12 April 2002


Eradicating foot-and-mouth

last year meant vets were

taken away from TB

testing. But unfortunately,

this disease did not go

away and is now

causing headaches for

many producers.

Robert Davies reports

TWO former presidents of the British Veterinary Association, who practise in TB hotspots, have publicly expressed deep concern about the number of TB cases they are finding.

Bob Stevenson from Usk in Monmouthshire and Francis Anthony, who is based at Bromyard in Herefordshire, have both reported a growing number of reactors in closed herds where there is good biosecurity.

Even before routine TB testing was suspended due to foot-and-mouth last year, incidence of the disease was on the increase. Between December 1999 and February 2000, 2.5% of tests on 12,485 previously TB-free farms confirmed the disease in at least one animal. During the same period a year later, 11,424 farm tests were carried out and TB was confirmed in 3.3% of 10,390 formerly clear units.

No new monthly statistics have been released since testing restarted, but producers and vets claim there has been a steep increase in the number of infected farms.

Separate figures for dairy and beef herds are not published, but farming unions say reactors are being found on more upland and hill farms than ever. Gareth Vaughan, vice-president of the Farmers Union of Wales, is one of many farming leaders who claim that a huge increase in the badger population is partly to blame.

"There are now so many badgers on lowland farms that young badgers are being forced to establish setts further up hills," suggests Mr Vaughan. "There is plenty of scientific evidence that badgers carry TB and they are taking it to farms that have not seen cases for 50 years."

Free so far

To date, the 50 sucklers Mr Vaughan runs at Bancyfelin, Dolfor, in north Powys have stayed free from the disease, but many of his neighbours herds have gone down.

He warns that the financial implications for rearing farms selling suckled calves and store cattle are serious. While milk producers and beef finishers can continue to generate incomes, producers of store and breeding cattle have to wait until they have two clear tests to market their cattle. This can take many months, and in a few cases, years.

There is also an immediate impact on the management of a livestock rearing farm where a reactor is found. As many discovered during the F&M epidemic, when a system geared towards selling store cattle in the spring is disrupted, feed bills rise, ewes and lambs can go short of grass, and it becomes difficult to conserve enough winter forage.

David Peers, a senior ADAS consultant, urges store cattle producers who have TB reactors on their farms to sit down and plan how to cope with stock they cannot sell.

"The first thing is to decide whether it is possible to finish them. When it is, the best option may be to get hold of some concentrate feed and long fodder and shift them as soon as possible. But when they are young and the finishing period will be long, they need to be managed to grow at a reasonable rate, without affecting other enterprises."

While ewes and lambs, and suckler cows with calves must get priority when grazing, increasing fertiliser inputs above the generally low average amounts used on many beef and sheep farms will provide grass for trapped cattle later in the season.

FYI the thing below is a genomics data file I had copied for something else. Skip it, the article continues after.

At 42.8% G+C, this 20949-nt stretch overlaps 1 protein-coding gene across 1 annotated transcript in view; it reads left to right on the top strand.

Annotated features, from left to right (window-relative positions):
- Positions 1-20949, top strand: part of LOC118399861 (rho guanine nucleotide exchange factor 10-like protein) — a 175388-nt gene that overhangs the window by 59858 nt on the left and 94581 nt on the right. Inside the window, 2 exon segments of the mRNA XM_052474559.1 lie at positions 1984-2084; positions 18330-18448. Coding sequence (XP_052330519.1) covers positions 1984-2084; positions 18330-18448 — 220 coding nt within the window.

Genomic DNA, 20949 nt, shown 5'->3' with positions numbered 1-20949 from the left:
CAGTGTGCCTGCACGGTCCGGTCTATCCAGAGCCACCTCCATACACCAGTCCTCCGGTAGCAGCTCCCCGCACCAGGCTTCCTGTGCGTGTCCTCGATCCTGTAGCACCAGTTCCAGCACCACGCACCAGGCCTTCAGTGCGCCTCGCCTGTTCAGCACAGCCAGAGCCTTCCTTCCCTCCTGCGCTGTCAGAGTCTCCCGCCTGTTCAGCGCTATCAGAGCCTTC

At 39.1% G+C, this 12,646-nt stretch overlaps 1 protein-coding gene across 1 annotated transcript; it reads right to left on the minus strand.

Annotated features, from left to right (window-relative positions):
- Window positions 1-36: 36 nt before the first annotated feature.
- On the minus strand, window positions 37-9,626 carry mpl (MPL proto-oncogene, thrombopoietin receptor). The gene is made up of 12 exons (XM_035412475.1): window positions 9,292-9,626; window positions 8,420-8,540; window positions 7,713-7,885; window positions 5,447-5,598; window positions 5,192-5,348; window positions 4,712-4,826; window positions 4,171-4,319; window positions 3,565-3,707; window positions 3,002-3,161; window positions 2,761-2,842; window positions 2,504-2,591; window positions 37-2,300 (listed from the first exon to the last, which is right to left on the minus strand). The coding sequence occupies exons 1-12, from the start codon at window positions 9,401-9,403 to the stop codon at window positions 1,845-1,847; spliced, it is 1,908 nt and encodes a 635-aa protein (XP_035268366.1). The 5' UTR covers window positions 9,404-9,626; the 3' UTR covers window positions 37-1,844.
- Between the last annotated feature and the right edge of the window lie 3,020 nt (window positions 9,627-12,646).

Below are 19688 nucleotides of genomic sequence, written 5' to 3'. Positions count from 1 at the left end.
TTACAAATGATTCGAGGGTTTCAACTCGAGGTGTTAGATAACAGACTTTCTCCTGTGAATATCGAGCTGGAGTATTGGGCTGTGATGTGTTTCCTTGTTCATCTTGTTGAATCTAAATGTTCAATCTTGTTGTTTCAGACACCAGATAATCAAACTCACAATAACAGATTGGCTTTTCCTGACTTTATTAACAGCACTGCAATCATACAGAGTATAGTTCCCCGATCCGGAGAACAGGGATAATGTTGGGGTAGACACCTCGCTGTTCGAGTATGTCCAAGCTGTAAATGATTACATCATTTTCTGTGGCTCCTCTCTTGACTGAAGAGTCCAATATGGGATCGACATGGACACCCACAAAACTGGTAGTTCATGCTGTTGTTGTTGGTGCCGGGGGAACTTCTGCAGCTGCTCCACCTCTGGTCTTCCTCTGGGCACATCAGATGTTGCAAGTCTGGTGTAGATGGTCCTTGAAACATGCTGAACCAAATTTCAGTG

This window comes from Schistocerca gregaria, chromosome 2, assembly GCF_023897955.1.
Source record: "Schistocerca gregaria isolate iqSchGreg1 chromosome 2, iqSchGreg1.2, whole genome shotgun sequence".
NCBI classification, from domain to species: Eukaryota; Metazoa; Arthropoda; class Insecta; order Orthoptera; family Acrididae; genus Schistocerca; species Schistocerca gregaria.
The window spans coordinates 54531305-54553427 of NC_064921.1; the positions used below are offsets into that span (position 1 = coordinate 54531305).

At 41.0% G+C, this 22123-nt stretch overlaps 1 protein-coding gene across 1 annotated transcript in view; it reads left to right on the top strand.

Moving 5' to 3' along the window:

Bedding problem

"Bedding will be a problem while they are in buildings. Straw is expensive and sawdust is far from cheap to use in yards. It is worth shopping around for alternatives like paper pulp and waste from fibre processing plants."

Dr Peers is concerned that pressure to get cattle out of sheds early without increasing stocking density could result in them paddling around badly poached sacrifice paddocks.

This could mean a lot of effort cleaning cattle when marketing becomes possible, he says.

"When it comes to feeding, there are some reasonable deals available on citrus, wheatfeed, maize gluten and other processing by-products. But I hope farmers will be sensible and take advice when feeding unfamiliar products."

Imposing tough movement restrictions on the growing number of infected farms in TB hot spots will also have a knock on effect on finishers who rely on buying good quality store cattle. Already, auctioneers report buyers are travelling long distances and paying premium prices to get the store cattle and suckled calves they want.

While farming unions campaign for the licensed culling of badgers on farms where reactors are found, there is a widespread belief that if it happens, it will not be before current DEFRA-sponsored testing is completed.

TB cases are occuring even in closed herds with good biosecurity, warns Bob Stevenson.

&#8226 Finish cattle quickly.

&#8226 Use fertiliser to boost grass growth.

&#8226 Check alternative feed options.


PRODUCERS who want to keep TB at bay will have to adopt defensive biosecurity measures. These include the erection of often expensive fences to keep badgers away from cattle, the buildings they use and the feed they eat.

Herds closed for more than a generation are now going down with TB, but they are still good places to source new animals.

The biosecurity fact sheet produced by the DEFRA funded Livestock Knowledge Transfer initiative urges beef producers to avoid hiring bulls, and to limit and control access of vehicles and visitors to their farms.

Vets constantly remind clients that TB is probably most commonly spread within herds and between farms by cattle to cattle contact, but that humans as well as badgers can also carry the disease. &#42

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